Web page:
It’s clear from all this that Švankmajer has an overwhelming interest in the materiality of objects (and in their particularities) and it’s this that is overridden by computer-generated animation. Shrek for example would be like the final head, undifferentiated matter devoid of particular texture. In all his shorts, Švankmajer favours the close-up, which reveals the hidden grain of everyday things and objects. Thus, in Punch and Judy, a puppet strokes a hamster but the camera is as interested in showing us the animal’s fur in almost microscopic detail. Similarly, walls are not simple flat surfaces but are photographed to show all their blemishes. The credits of The Last Trick are scratched like graffiti into a wall’s plaster, becoming a part of its very fabric. Other materials such as wood and stone are given the same treatment. One might go as far as to say that Švankmajer fetishises the materiality of the object, not as commodities to be exchanged, but as Marx himself does in Das Kapital, as things that are valorised for their use as opposed to their debased value in an exchange economy. And like Marx, Švankmajer has something of the occultist in him. In Les Chimères des Švankmajer he says the following:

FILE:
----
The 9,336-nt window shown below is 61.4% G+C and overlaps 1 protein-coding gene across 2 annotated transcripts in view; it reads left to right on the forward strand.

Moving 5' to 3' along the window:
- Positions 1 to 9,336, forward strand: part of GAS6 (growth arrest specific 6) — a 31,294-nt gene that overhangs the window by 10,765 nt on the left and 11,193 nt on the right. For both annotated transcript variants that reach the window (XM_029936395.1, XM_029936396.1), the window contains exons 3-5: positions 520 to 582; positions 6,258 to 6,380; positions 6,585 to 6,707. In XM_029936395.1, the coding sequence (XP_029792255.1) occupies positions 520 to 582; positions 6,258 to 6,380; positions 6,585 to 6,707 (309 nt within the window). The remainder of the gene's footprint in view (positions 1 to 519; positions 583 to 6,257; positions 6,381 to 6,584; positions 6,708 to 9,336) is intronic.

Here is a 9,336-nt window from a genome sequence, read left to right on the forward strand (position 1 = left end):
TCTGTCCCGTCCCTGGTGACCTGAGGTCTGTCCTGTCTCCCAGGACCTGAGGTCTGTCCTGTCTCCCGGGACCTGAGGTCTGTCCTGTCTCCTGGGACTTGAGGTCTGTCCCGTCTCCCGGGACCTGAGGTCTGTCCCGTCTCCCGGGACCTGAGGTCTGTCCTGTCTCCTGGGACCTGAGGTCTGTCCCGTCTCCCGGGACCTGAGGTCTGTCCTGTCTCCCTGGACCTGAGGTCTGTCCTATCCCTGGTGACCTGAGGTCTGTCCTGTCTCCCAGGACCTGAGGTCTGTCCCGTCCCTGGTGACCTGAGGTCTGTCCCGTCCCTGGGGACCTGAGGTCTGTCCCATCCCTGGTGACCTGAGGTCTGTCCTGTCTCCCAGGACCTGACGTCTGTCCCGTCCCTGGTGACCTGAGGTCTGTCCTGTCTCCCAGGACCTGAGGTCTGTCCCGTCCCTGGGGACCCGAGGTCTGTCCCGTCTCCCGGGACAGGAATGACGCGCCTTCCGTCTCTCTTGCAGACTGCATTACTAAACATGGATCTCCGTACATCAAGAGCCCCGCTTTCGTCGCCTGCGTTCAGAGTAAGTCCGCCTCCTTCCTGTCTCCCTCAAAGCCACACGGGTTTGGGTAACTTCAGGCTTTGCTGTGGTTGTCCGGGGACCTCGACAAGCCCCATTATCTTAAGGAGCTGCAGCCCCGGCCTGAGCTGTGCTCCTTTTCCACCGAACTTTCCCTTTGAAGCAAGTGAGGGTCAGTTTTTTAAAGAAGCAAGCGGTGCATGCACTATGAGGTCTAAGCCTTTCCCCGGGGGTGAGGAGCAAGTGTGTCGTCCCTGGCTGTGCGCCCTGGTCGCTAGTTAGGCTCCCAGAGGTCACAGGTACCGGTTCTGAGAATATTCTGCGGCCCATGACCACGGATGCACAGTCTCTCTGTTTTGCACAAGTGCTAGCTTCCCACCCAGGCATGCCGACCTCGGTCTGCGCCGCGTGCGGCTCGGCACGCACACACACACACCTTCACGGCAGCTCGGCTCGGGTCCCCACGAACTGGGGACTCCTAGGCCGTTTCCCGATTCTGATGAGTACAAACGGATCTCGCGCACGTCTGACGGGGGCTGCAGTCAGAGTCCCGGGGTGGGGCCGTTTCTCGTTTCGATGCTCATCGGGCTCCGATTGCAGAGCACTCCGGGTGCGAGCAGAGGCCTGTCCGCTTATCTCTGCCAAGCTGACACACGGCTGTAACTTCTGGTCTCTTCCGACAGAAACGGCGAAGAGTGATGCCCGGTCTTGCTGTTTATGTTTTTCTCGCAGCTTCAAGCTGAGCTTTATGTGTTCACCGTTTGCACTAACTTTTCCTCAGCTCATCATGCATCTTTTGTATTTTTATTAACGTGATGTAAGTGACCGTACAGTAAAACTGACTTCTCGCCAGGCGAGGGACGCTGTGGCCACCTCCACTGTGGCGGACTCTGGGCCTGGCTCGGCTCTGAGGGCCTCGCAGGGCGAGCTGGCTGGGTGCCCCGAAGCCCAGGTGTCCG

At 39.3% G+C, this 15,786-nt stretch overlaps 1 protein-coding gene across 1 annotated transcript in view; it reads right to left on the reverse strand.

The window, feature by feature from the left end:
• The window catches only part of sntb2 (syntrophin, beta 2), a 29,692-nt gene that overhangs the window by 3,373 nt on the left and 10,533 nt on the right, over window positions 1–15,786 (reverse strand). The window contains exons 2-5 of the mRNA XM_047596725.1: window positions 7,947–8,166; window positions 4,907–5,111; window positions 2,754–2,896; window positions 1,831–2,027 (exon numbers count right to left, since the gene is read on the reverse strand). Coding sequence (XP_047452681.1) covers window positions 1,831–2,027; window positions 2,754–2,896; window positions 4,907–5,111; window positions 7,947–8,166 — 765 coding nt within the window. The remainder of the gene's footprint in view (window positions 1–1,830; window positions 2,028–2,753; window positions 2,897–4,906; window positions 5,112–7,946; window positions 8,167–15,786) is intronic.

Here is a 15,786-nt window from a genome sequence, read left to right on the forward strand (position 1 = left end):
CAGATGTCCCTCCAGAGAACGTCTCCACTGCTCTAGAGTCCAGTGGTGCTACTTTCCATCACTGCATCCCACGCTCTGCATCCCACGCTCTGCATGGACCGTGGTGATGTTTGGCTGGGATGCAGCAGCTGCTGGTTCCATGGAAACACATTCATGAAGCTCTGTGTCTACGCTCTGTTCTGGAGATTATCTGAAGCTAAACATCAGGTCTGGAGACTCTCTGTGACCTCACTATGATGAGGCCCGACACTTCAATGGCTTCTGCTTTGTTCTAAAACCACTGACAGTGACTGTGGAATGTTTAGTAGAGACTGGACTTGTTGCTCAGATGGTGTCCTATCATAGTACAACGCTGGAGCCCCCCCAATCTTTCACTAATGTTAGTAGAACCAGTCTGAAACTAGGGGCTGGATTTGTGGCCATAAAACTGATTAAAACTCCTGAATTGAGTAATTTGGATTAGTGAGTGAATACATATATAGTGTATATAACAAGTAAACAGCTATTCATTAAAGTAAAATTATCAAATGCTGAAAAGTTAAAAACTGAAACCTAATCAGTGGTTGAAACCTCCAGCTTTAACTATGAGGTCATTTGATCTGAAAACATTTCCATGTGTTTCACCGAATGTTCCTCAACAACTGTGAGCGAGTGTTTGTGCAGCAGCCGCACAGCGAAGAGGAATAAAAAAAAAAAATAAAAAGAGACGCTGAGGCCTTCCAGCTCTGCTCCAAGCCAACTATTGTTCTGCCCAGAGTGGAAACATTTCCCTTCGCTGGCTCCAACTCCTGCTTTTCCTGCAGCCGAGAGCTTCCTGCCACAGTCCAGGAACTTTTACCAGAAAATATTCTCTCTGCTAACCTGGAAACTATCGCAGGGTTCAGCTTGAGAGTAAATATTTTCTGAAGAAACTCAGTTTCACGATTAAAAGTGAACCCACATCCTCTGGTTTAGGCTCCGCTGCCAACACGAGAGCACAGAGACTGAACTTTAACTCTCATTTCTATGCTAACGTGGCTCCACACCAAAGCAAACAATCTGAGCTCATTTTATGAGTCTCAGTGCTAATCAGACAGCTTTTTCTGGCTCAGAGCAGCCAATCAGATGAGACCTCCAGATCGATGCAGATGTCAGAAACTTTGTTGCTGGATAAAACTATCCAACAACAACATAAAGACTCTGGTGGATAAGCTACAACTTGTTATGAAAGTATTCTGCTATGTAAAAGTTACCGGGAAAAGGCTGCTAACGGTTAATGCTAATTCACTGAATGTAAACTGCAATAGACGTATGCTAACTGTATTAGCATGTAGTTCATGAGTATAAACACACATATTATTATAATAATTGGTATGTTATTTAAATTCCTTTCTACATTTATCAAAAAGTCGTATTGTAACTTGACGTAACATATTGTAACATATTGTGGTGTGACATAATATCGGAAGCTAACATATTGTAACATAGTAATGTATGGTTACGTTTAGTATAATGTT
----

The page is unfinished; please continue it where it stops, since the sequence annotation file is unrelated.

In my films, people are often replaced by objects which have always seemed more permanent and more exciting through their latent content, their memory. In the films I have always tried to uncover the content, to listen to the objects and decipher their narration. Here’s the special appeal animation holds for me, which is to let objects speak for themselves.